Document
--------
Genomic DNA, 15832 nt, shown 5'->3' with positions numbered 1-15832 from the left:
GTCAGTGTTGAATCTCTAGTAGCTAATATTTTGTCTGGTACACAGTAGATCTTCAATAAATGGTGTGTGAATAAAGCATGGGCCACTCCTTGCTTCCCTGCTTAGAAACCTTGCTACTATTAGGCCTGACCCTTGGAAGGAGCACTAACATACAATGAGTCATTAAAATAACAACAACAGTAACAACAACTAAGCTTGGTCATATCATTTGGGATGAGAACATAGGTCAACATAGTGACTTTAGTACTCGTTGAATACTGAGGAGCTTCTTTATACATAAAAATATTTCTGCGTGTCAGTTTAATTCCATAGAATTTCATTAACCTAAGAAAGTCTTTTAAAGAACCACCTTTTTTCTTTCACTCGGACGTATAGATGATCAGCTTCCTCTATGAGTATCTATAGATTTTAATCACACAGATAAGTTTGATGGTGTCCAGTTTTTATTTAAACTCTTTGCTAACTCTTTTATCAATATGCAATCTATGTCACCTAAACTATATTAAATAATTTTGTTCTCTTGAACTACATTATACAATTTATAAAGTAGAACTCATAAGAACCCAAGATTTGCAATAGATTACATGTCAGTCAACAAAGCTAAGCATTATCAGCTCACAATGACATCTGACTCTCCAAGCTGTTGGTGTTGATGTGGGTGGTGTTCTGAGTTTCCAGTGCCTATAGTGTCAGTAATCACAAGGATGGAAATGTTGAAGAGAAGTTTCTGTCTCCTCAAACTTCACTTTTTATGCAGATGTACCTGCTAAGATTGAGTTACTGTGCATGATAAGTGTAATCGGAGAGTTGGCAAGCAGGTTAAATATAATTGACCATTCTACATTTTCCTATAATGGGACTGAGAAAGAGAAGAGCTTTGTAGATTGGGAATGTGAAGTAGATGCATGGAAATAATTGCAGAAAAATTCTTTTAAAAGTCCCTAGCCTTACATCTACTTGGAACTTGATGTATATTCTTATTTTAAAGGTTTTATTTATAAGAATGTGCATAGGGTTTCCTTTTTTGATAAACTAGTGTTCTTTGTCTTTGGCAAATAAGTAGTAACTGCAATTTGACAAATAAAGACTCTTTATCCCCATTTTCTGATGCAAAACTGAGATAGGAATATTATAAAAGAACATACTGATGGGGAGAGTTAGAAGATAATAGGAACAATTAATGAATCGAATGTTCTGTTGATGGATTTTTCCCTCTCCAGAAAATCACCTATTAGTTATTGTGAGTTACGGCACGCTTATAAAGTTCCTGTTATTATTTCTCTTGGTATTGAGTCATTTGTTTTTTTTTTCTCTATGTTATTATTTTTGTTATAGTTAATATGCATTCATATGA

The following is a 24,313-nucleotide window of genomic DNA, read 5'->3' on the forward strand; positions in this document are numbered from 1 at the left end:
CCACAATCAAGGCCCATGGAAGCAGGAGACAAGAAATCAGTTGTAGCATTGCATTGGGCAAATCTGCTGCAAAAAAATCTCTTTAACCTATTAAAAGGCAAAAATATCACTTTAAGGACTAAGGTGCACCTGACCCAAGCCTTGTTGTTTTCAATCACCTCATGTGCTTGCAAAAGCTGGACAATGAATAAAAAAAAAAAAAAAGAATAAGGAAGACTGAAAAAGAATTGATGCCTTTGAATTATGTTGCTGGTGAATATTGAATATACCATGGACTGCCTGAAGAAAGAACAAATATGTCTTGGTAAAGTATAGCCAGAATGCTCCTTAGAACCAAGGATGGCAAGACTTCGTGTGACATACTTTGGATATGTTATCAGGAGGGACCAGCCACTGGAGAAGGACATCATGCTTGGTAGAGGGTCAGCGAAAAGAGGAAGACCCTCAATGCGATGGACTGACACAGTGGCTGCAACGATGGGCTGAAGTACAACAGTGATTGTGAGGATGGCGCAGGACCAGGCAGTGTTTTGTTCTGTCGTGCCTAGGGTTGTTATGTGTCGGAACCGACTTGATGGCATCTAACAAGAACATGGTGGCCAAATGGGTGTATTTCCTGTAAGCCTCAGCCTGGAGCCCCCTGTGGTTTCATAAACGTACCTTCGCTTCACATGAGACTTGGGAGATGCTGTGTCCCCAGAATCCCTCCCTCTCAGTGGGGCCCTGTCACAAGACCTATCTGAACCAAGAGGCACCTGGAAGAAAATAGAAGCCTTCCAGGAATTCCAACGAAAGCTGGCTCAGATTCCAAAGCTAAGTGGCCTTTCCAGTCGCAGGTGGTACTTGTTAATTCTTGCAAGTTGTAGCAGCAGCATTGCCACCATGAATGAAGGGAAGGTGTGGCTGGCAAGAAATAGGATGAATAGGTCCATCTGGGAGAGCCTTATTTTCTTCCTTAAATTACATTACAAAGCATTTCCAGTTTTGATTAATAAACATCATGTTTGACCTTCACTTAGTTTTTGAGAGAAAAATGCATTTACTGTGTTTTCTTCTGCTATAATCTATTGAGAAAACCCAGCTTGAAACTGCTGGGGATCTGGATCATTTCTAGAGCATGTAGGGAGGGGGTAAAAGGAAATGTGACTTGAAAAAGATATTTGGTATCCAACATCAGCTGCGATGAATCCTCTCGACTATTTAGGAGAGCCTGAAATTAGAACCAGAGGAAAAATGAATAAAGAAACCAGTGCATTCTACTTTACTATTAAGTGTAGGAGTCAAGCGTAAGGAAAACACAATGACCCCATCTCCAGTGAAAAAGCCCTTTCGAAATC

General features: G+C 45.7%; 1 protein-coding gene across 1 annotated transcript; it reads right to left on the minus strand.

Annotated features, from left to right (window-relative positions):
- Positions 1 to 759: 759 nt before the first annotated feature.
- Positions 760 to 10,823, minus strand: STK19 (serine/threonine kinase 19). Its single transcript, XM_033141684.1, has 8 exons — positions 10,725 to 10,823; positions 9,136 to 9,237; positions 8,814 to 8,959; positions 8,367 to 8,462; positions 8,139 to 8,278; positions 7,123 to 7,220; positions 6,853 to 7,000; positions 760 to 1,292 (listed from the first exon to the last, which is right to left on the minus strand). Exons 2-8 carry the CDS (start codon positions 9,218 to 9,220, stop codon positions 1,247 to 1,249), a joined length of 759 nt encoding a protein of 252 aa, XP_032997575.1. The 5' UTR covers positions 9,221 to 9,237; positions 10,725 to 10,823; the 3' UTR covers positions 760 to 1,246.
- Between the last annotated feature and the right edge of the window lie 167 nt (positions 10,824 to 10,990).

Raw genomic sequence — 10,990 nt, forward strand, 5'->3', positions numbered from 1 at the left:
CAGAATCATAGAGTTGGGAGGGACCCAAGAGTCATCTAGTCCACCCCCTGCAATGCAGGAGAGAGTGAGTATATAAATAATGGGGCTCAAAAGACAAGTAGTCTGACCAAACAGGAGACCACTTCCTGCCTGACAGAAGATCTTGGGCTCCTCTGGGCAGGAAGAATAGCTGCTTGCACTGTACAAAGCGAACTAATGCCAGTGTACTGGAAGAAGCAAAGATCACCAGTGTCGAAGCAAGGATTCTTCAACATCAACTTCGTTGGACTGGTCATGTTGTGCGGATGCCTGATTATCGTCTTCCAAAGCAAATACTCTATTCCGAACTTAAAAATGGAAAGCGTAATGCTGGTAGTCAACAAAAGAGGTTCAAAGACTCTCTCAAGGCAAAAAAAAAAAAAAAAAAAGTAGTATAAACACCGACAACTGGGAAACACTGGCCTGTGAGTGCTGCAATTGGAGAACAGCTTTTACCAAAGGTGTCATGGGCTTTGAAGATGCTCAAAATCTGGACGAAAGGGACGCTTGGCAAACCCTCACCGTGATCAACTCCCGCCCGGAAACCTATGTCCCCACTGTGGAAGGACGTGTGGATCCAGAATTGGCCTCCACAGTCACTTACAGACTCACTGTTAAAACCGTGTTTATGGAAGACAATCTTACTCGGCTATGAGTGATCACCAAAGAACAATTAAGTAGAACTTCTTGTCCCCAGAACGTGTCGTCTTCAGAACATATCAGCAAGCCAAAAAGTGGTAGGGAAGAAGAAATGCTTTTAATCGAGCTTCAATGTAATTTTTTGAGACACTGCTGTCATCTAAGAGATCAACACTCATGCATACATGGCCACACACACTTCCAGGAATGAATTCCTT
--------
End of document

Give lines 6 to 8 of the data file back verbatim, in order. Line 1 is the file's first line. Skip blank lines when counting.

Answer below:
Annotated features, from left to right (window-relative positions):
- Positions 1 to 759: 759 nt before the first annotated feature.
- Positions 760 to 10,823, minus strand: STK19 (serine/threonine kinase 19). Its single transcript, XM_033141684.1, has 8 exons — positions 10,725 to 10,823; positions 9,136 to 9,237; positions 8,814 to 8,959; positions 8,367 to 8,462; positions 8,139 to 8,278; positions 7,123 to 7,220; positions 6,853 to 7,000; positions 760 to 1,292 (listed from the first exon to the last, which is right to left on the minus strand). Exons 2-8 carry the CDS (start codon positions 9,218 to 9,220, stop codon positions 1,247 to 1,249), a joined length of 759 nt encoding a protein of 252 aa, XP_032997575.1. The 5' UTR covers positions 9,221 to 9,237; positions 10,725 to 10,823; the 3' UTR covers positions 760 to 1,246.